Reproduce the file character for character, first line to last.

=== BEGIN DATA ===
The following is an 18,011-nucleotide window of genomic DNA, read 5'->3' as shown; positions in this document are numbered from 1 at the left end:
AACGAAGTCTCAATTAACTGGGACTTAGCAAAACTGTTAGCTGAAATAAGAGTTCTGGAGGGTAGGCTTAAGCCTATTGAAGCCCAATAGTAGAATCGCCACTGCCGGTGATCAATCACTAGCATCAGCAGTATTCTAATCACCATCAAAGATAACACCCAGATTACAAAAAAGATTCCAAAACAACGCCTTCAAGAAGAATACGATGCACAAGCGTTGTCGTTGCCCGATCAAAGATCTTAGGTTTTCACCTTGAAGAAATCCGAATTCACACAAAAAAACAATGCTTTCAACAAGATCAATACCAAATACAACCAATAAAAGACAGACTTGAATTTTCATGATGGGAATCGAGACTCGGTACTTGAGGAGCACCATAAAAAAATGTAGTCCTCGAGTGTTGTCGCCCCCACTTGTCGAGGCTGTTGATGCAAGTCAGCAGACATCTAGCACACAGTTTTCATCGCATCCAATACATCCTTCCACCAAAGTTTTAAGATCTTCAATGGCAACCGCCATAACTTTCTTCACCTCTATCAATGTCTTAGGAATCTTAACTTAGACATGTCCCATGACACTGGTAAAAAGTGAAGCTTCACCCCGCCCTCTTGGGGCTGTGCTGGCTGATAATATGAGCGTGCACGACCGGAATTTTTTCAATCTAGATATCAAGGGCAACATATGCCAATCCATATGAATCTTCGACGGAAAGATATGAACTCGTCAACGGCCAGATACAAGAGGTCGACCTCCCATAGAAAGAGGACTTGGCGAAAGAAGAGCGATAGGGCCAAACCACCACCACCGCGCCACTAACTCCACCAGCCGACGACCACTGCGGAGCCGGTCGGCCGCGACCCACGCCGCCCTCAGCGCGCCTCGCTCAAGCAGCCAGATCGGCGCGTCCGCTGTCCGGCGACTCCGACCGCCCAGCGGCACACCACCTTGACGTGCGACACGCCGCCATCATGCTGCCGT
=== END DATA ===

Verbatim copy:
The following is an 18,011-nucleotide window of genomic DNA, read 5'->3' as shown; positions in this document are numbered from 1 at the left end:
AACGAAGTCTCAATTAACTGGGACTTAGCAAAACTGTTAGCTGAAATAAGAGTTCTGGAGGGTAGGCTTAAGCCTATTGAAGCCCAATAGTAGAATCGCCACTGCCGGTGATCAATCACTAGCATCAGCAGTATTCTAATCACCATCAAAGATAACACCCAGATTACAAAAAAGATTCCAAAACAACGCCTTCAAGAAGAATACGATGCACAAGCGTTGTCGTTGCCCGATCAAAGATCTTAGGTTTTCACCTTGAAGAAATCCGAATTCACACAAAAAAACAATGCTTTCAACAAGATCAATACCAAATACAACCAATAAAAGACAGACTTGAATTTTCATGATGGGAATCGAGACTCGGTACTTGAGGAGCACCATAAAAAAATGTAGTCCTCGAGTGTTGTCGCCCCCACTTGTCGAGGCTGTTGATGCAAGTCAGCAGACATCTAGCACACAGTTTTCATCGCATCCAATACATCCTTCCACCAAAGTTTTAAGATCTTCAATGGCAACCGCCATAACTTTCTTCACCTCTATCAATGTCTTAGGAATCTTAACTTAGACATGTCCCATGACACTGGTAAAAAGTGAAGCTTCACCCCGCCCTCTTGGGGCTGTGCTGGCTGATAATATGAGCGTGCACGACCGGAATTTTTTCAATCTAGATATCAAGGGCAACATATGCCAATCCATATGAATCTTCGACGGAAAGATATGAACTCGTCAACGGCCAGATACAAGAGGTCGACCTCCCATAGAAAGAGGACTTGGCGAAAGAAGAGCGATAGGGCCAAACCACCACCACCGCGCCACTAACTCCACCAGCCGACGACCACTGCGGAGCCGGTCGGCCGCGACCCACGCCGCCCTCAGCGCGCCTCGCTCAAGCAGCCAGATCGGCGCGTCCGCTGTCCGGCGACTCCGACCGCCCAGCGGCACACCACCTTGACGTGCGACACGCCGCCATCATGCTGCCGT